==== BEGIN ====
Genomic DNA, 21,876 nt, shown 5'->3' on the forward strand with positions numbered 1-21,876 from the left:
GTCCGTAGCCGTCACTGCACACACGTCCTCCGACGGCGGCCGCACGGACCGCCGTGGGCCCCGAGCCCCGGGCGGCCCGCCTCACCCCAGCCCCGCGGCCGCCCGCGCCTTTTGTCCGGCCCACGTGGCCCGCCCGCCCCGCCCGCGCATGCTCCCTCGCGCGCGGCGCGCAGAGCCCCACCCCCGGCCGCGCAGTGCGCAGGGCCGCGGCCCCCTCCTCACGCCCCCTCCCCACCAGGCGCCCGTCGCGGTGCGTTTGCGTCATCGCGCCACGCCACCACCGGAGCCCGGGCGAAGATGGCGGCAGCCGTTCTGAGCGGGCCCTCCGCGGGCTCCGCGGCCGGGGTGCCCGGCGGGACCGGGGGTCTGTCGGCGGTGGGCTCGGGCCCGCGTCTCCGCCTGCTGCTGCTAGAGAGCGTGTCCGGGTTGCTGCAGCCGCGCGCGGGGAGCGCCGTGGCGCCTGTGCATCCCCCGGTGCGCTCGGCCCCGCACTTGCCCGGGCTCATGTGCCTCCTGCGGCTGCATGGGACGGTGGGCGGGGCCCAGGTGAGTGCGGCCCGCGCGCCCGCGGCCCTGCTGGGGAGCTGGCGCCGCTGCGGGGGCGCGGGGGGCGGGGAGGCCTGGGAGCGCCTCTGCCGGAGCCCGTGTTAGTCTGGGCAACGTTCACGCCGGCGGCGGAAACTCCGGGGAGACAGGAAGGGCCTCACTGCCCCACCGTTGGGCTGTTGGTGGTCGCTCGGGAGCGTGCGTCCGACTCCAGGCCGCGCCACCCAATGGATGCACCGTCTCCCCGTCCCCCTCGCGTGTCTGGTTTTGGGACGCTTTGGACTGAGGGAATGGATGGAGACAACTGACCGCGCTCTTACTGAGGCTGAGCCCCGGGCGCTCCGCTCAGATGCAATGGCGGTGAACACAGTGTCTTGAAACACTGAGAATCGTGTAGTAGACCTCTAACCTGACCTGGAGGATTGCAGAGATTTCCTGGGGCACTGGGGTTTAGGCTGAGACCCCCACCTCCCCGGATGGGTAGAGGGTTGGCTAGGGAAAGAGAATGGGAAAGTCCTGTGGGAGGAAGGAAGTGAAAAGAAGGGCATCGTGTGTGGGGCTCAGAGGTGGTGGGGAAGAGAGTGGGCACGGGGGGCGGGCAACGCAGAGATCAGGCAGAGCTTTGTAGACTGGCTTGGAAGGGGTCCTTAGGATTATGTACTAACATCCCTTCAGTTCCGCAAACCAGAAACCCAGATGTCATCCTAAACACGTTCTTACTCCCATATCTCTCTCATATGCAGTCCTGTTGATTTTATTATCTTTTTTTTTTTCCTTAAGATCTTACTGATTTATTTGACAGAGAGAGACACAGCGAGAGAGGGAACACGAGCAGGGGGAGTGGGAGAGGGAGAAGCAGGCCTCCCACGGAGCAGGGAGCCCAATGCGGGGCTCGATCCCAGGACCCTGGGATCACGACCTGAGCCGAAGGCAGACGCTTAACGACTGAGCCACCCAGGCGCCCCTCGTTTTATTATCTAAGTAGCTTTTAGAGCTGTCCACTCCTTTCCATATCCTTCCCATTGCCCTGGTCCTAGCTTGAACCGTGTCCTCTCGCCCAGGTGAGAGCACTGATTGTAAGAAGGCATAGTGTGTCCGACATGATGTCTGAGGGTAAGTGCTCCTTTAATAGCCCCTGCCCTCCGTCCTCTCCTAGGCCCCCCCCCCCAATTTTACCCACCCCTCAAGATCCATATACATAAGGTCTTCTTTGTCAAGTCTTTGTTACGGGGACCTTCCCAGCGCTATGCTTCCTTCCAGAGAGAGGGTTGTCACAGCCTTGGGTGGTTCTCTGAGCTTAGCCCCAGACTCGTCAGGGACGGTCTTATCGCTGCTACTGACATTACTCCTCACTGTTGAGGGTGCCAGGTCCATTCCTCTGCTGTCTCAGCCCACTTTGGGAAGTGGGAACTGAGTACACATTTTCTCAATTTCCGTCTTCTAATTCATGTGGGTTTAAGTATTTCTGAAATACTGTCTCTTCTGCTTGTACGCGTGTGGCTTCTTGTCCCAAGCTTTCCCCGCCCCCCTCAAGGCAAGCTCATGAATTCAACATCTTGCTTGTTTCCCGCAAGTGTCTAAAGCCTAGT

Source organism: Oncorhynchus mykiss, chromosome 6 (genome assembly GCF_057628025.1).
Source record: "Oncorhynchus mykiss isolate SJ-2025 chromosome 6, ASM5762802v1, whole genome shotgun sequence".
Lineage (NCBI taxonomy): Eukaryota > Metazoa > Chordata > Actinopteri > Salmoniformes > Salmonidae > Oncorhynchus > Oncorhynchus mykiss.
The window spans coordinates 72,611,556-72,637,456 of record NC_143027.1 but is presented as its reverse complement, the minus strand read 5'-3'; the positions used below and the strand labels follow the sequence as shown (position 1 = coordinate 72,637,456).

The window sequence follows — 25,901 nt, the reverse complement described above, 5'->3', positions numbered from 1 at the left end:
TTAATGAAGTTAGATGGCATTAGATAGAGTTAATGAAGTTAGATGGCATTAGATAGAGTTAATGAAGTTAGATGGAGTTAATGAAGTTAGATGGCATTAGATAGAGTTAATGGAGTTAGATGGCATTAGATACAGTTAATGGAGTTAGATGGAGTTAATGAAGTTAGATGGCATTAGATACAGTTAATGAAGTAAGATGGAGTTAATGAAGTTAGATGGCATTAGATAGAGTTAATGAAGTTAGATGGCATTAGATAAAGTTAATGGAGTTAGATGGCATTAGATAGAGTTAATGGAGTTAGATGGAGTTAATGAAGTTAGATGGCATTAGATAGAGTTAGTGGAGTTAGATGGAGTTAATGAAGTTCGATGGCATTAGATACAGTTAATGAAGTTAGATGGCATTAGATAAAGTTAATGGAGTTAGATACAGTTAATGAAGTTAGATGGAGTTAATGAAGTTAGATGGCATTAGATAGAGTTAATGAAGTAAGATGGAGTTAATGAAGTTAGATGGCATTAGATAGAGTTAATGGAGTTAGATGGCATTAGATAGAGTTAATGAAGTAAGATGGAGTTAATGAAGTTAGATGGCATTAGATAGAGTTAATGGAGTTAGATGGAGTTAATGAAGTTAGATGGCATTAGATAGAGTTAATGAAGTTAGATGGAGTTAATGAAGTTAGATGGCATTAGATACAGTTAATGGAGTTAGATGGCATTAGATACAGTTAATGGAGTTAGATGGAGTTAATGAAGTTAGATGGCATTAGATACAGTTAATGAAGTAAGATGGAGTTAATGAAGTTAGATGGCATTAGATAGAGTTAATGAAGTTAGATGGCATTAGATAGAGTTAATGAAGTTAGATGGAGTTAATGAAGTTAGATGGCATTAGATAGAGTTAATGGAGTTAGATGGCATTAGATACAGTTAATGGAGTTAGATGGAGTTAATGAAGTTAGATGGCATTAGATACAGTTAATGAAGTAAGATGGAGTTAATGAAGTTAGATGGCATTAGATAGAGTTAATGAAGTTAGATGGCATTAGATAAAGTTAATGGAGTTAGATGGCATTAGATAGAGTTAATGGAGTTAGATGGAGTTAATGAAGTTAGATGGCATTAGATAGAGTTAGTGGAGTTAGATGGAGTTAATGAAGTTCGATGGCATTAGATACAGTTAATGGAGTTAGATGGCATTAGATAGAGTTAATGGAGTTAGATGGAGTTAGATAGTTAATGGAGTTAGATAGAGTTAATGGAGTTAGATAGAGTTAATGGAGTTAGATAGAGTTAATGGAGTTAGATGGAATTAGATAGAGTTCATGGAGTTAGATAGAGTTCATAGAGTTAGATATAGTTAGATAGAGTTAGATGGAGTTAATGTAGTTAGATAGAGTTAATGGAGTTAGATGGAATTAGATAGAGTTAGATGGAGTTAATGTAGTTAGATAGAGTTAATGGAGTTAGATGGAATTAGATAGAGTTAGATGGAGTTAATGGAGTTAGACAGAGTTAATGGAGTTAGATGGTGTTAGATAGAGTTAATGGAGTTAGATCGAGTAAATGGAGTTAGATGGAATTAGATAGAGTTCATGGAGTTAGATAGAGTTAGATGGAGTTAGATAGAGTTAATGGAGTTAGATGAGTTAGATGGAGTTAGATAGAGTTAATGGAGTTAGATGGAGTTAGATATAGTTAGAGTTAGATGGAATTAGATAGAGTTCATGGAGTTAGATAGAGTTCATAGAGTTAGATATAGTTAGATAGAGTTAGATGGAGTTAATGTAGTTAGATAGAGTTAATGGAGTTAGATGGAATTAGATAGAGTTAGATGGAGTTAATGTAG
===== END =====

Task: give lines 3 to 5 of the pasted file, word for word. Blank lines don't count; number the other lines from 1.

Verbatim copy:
Source organism: Oncorhynchus mykiss, chromosome 6 (genome assembly GCF_057628025.1).
Source record: "Oncorhynchus mykiss isolate SJ-2025 chromosome 6, ASM5762802v1, whole genome shotgun sequence".
Lineage (NCBI taxonomy): Eukaryota > Metazoa > Chordata > Actinopteri > Salmoniformes > Salmonidae > Oncorhynchus > Oncorhynchus mykiss.